Dec 8, 2010

Origins of Santa Claus

During this holiday season it seems like a good time to explore the imagery of Santa Claus. We all know what Santa looks like now: he's fat, jolly, old and wears the famous red jacket with the white furry trim. He's like a big, super generous grandfather.

But how exactly did this image come about? Read this post to find out, and to find out how Rudolph The Red Nosed Reindeer was created.

(image courtesy of

The Origins of Santa Claus

According to Wikipedia, the character of Santa Claus was inspired and influenced by the Dutch, with a character called Sinterklaas, a traditional Dutch figure also known as Sint Nicolaas, or Saint Nicholas. The character is celebrated every year on Saint Nicholas' eve (December 5th) or, in Belgium, on the morning of 6 December. Sinterklass is also celebrated in a variety of eastern and European countries as well, with differing traditions from country to country.

As far as where the Sinterklass character came from, there are apparently a variety of theories, stemming from pagan rituals, to Germanic culture. Through the years, the character has evolved and changed depending on the religious and social trends of the time. A complete history of Sinterklass can be found here

Sinterklass has his origins in early Christianity; the source being Saint Nicholas (left), a 4th century Greek bishop from Myrna, which is now Turkey. His generous gifts to the poor were partly responsible for his fame. In the 10th century, Italian sailors raided Saint Nicholas' reliquary and took his remains to Bari, Italy, where they remain to this day.

(image source:

So from St. Nicholas in the 4th century, through the evolving traditions of Sinterklass throughout European history, came the next transformation: the blending of Sinterklass with Father Christmas, a figure that represents Christmas in many English-speaking countries. Father Christmas actually wore a green suit in the Tudor period of the 1500s-1600s. While Father Christmas and Santa Claus eventually merged into one character, Father Christmas was originally a very different character, not associated with gift giving, or children. The earliest known reference to Father Christmas was an anonymous Christmas carol written in the 15th century:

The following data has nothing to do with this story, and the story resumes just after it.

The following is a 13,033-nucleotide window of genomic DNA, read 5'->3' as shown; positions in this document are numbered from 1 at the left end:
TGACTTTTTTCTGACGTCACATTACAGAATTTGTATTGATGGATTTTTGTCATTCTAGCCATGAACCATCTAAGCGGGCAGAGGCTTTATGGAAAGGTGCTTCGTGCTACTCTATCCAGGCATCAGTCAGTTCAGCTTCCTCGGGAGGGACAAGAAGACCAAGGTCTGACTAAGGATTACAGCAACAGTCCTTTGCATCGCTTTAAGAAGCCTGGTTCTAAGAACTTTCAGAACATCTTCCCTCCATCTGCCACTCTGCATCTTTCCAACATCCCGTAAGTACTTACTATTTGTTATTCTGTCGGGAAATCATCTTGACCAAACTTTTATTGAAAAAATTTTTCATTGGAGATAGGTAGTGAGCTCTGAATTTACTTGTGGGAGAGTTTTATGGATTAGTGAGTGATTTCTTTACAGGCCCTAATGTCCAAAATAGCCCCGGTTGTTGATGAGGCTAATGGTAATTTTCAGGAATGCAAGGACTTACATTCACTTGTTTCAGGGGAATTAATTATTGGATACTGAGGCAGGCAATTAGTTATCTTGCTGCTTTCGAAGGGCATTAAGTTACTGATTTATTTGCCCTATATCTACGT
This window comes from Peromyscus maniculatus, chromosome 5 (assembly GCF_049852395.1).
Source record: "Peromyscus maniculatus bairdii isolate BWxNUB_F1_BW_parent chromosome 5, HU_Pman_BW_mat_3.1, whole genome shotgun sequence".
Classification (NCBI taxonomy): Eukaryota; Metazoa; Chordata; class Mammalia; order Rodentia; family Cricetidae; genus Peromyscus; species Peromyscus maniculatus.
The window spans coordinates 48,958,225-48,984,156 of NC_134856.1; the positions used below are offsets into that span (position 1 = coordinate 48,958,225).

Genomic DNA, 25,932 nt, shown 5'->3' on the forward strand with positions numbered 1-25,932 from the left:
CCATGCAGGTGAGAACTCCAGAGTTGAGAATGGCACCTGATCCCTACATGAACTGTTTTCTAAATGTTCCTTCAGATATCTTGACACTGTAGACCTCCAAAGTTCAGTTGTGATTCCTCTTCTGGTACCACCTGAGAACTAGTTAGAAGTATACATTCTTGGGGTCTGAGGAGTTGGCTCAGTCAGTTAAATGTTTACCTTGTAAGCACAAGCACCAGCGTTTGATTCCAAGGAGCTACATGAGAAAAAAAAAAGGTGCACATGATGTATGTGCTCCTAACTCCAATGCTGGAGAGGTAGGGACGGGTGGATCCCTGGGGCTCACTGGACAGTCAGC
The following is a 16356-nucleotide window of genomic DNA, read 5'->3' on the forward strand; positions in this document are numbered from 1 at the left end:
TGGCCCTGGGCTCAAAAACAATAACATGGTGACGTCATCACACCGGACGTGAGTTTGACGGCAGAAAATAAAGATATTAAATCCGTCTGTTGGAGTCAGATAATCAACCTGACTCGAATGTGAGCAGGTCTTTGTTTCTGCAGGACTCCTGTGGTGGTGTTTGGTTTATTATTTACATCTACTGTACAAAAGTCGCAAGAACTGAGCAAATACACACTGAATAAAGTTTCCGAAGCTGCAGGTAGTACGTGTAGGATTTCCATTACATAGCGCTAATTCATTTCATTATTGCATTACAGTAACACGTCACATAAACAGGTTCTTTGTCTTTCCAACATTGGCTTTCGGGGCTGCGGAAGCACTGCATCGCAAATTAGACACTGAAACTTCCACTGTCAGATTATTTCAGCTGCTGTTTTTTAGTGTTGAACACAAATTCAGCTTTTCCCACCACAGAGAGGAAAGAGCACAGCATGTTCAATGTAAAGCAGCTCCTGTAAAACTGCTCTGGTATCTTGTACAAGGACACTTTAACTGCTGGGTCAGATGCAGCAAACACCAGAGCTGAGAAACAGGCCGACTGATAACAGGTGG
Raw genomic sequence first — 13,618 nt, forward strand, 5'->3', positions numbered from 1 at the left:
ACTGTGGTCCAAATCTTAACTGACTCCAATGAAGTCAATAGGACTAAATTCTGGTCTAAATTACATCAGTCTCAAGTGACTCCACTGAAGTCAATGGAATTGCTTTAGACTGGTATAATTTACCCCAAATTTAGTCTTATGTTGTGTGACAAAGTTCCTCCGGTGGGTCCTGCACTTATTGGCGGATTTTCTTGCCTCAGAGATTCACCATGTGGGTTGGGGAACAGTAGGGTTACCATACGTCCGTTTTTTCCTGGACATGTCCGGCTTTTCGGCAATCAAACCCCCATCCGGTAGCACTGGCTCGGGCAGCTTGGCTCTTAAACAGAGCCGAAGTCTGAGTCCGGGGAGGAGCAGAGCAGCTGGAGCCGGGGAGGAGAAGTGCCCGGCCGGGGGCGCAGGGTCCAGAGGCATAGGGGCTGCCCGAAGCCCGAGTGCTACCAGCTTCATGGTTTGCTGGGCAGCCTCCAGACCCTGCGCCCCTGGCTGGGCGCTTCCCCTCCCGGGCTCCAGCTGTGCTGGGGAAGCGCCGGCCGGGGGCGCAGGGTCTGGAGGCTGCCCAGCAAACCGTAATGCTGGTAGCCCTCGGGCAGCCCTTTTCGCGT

Goday, goday, my lord Sire Christëmas, goday!
Goday, Sire Christëmas, our king,
for ev'ry man, both old and ying,
is glad and blithe of your coming;
(source: Wikipedia)

The character appeared over the next 250 years, wearing a green robe until his more modern form began to emerge. The first person to use the name Santa Claus was writer Washington Irving in the 1809 book History of New York, in which he "Americanized" the name Sinterklass, depicting him as wearing a green coat, sporting a pipe and being an obese Dutch sailor. This was intended to be satire, a humorous depiction, but the image brought Santa Claus one step further to the figure we know today.

Fourteen years later, in 1823, the poem The Night Before Christmas was published anonymously, but has been attributed to both Clement Clark Moore as well as  Henry Livingston Jr. and cemented Santa Claus into popular culture as a round, jolly figure who came down chimneys and left presents under the tree, traveling by reindeer (even naming them) in a flying sled.

The poem firmly cemented almost all of the now-familiar traits and details about Santa Claus. Before this poem, ideas about Santa Claus were diverse and varied.

The poem:
To see the excellent 1931 original printing of this poem, illustrations and all, click HERE